Lawyers wrapped up O.J. Simpson’s post-conviction hearing Friday after a week of testimony, but they expect to wait another two to four weeks to learn whether he will be granted a new trial in his robbery case.
District Judge Linda Bell adjourned the hearing late Friday afternoon and said she would issue a written decision as soon as possible.
“She’s very conscientious, and she’s got a lot to go through,” Chief Deputy District Attorney Leon Simon later said.
The judge said Simpson, who has been held at the Clark County Detention Center during the hearing, would return to the Nevada prison system while awaiting her ruling.
After the hearing, Simpson attorney Patricia Palm said the evidence to support Simpson’s claims “was overwhelming.”
“We think we had five days in a row that were just awesome,” Palm told reporters gathered outside the courthouse.
Simpson’s bid for a new trial centers around his claim that he received ineffective assistance from his trial lawyer, Yale Galanter, who testified for a full day Friday.
During his testimony, Galanter refuted the notorious football player’s claims that he had misadvised him. Galanter also said Simpson knew guns were used in the 2007 robbery.
Galanter testified that he never told Simpson that he could legally take his property back. Instead, Galanter said, he advised Simpson to call the police.
The Miami-based defense attorney reluctantly added that Simpson knew his cohorts were armed when they went to Palace Station to recover his family heirlooms and sports memorabilia.
“He knew he had screwed up,” Galanter recalled. “He knew there were guns in the room.”
Bell will be the ultimate arbiter of who is telling the truth in the case and whether Galanter had a conflict of interest.
Simpson, 65, is serving a nine- to 33-year prison term after he was convicted of robbing two men of sports memorabilia in September 2007. He argued he was simply recovering his own property, including photographs, when he went to the Palace Station hotel room.
Galanter won an acquittal for Simpson in a 2001 road rage incident in Florida.
But following his 2008 conviction and rejected appeal in the Las Vegas robbery, Simpson began to question Galanter’s motivation for representing him.
According to testimony, Galanter pocketed $572,000 from Simpson while representing him in the robbery case. The lawyer was supposed to use part of the money to provide for a proper defense, which included hiring investigators and experts.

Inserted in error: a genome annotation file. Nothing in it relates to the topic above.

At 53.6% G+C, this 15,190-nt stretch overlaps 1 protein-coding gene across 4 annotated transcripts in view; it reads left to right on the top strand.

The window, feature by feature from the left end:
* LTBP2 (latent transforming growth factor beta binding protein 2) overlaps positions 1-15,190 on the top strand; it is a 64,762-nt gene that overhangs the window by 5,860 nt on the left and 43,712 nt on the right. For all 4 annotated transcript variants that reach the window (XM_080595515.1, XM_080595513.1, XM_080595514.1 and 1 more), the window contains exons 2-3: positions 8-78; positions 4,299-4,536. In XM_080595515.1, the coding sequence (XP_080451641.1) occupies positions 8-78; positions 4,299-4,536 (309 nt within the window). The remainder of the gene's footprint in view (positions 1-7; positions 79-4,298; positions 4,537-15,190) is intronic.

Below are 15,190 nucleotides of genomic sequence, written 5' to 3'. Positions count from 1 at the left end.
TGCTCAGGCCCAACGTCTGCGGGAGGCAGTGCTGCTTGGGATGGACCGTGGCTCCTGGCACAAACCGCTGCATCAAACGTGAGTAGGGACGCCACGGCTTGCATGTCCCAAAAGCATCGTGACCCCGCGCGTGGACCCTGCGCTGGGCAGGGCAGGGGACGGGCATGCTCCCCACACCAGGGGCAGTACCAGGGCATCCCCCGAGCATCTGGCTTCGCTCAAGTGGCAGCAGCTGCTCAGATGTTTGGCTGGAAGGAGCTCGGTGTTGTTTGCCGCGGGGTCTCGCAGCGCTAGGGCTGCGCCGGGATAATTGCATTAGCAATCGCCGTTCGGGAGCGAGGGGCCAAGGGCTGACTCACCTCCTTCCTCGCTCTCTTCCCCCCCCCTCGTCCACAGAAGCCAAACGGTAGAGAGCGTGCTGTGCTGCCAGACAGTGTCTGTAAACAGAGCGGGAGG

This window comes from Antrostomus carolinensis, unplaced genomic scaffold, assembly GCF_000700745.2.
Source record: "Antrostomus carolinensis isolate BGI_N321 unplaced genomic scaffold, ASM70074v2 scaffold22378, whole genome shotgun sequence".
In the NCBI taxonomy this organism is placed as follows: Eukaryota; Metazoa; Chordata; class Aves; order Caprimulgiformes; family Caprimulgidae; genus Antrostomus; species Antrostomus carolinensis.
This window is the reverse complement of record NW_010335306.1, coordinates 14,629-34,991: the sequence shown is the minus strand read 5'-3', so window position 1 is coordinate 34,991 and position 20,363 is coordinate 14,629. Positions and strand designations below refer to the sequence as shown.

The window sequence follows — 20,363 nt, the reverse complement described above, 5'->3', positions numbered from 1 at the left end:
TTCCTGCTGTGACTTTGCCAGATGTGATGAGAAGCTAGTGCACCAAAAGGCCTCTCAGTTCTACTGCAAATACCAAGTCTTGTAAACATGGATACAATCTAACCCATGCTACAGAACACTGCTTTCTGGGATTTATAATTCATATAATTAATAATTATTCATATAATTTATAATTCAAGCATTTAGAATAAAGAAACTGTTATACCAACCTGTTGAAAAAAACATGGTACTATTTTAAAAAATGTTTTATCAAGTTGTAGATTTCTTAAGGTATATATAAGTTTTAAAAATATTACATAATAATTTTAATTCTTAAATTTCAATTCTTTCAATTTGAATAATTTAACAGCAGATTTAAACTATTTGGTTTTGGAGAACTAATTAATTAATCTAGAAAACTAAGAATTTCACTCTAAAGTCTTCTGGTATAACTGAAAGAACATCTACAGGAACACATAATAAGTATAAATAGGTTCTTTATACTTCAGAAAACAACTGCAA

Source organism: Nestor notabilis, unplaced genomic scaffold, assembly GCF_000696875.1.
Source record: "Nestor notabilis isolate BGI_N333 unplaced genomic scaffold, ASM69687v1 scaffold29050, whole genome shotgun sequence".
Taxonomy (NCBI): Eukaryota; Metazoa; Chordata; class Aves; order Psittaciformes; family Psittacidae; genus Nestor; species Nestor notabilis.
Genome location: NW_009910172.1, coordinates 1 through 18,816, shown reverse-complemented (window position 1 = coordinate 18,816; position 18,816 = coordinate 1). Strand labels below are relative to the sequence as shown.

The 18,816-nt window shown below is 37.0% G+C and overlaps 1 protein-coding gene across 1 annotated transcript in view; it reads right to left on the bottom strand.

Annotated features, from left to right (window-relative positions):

Testimony has shown that Galanter wouldn’t hire experts or investigators or fully pay his Las Vegas-based co-counsel, Gabe Grasso, who is suing Galanter in federal court over nonpayment for his work in the case.
Simpson testified that Galanter had told him he’d work for free in the case.
Galanter denied that.
“No, I don’t do anything for free,” he said.
Grasso wanted to work for free, Galanter said, but he insisted on paying him $25,000 plus costs. Grasso testified that he was only paid $15,000.
Galanter testified that there was no need to hire investigators to profile witnesses because he had cross-examined them during a preliminary hearing.
He added that the defense strategy was to allow all the audio recordings of the robbery to come in as evidence because the word “gun” was never mentioned.
An intoxication defense wasn’t considered because “Mr. Simpson wasn’t intoxicated,” Galanter said.
Simpson testified this week that he had consumed enough alcohol before the incident that he wouldn’t consider driving a car.
He also said Galanter never informed him of plea deal discussions he had with prosecutors, deals he said he would have considered.
But Galanter refuted that claim, explaining that Simpson was fully aware of the discussions with prosecutors.
Veteran Las Vegas defense attorney Tom Pitaro handled the cross-examination, which quickly deteriorated into verbal sparring with Galanter.
The judge at one point admonished both lawyers, saying, “Both of you stop.”
Pitaro quizzed Galanter on the appeal budget he sent to Simpson’s trust fund manager. The budget did not include how much Galanter was to be paid, but included costs for video recordings, a video montage and investigators, among other things.
Galanter agreed that whatever money was not spent would be used to pay him.
He then admitted that money was never spent on video recordings, the montage or investigators.
“It went into your pocket and not for Mr. Simpson’s benefit,” Pitaro said.
Galanter said there was nothing secret about what he’d done.
“I don’t think I could have fought harder or done more,” Galanter said.
Contact reporter Francis McCabe at firstname.lastname@example.org or 702-380-1039.
Contact reporter Carri Geer Thevenot at email@example.com or 702-384-8710.